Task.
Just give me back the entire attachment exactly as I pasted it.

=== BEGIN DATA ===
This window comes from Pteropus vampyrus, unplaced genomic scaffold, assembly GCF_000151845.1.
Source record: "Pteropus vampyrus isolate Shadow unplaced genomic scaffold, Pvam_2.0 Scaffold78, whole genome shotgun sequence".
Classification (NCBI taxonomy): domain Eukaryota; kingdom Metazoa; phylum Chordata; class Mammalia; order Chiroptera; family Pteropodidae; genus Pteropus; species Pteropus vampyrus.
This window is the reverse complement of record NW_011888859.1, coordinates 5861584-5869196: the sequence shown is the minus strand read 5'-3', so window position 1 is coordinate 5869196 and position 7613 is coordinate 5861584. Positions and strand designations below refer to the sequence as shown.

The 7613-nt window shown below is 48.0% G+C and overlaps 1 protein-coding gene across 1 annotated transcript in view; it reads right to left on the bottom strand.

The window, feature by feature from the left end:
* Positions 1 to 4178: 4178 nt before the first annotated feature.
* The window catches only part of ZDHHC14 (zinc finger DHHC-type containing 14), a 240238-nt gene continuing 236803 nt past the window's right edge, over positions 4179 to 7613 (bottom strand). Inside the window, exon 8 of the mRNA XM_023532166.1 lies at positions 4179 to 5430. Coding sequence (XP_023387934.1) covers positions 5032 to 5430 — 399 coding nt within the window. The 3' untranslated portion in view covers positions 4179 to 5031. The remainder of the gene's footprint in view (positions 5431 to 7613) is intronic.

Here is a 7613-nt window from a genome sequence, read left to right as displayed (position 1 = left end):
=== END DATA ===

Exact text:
This window comes from Pteropus vampyrus, unplaced genomic scaffold, assembly GCF_000151845.1.
Source record: "Pteropus vampyrus isolate Shadow unplaced genomic scaffold, Pvam_2.0 Scaffold78, whole genome shotgun sequence".
Classification (NCBI taxonomy): domain Eukaryota; kingdom Metazoa; phylum Chordata; class Mammalia; order Chiroptera; family Pteropodidae; genus Pteropus; species Pteropus vampyrus.
This window is the reverse complement of record NW_011888859.1, coordinates 5861584-5869196: the sequence shown is the minus strand read 5'-3', so window position 1 is coordinate 5869196 and position 7613 is coordinate 5861584. Positions and strand designations below refer to the sequence as shown.

The 7613-nt window shown below is 48.0% G+C and overlaps 1 protein-coding gene across 1 annotated transcript in view; it reads right to left on the bottom strand.

The window, feature by feature from the left end:
* Positions 1 to 4178: 4178 nt before the first annotated feature.
* The window catches only part of ZDHHC14 (zinc finger DHHC-type containing 14), a 240238-nt gene continuing 236803 nt past the window's right edge, over positions 4179 to 7613 (bottom strand). Inside the window, exon 8 of the mRNA XM_023532166.1 lies at positions 4179 to 5430. Coding sequence (XP_023387934.1) covers positions 5032 to 5430 — 399 coding nt within the window. The 3' untranslated portion in view covers positions 4179 to 5031. The remainder of the gene's footprint in view (positions 5431 to 7613) is intronic.

Here is a 7613-nt window from a genome sequence, read left to right as displayed (position 1 = left end):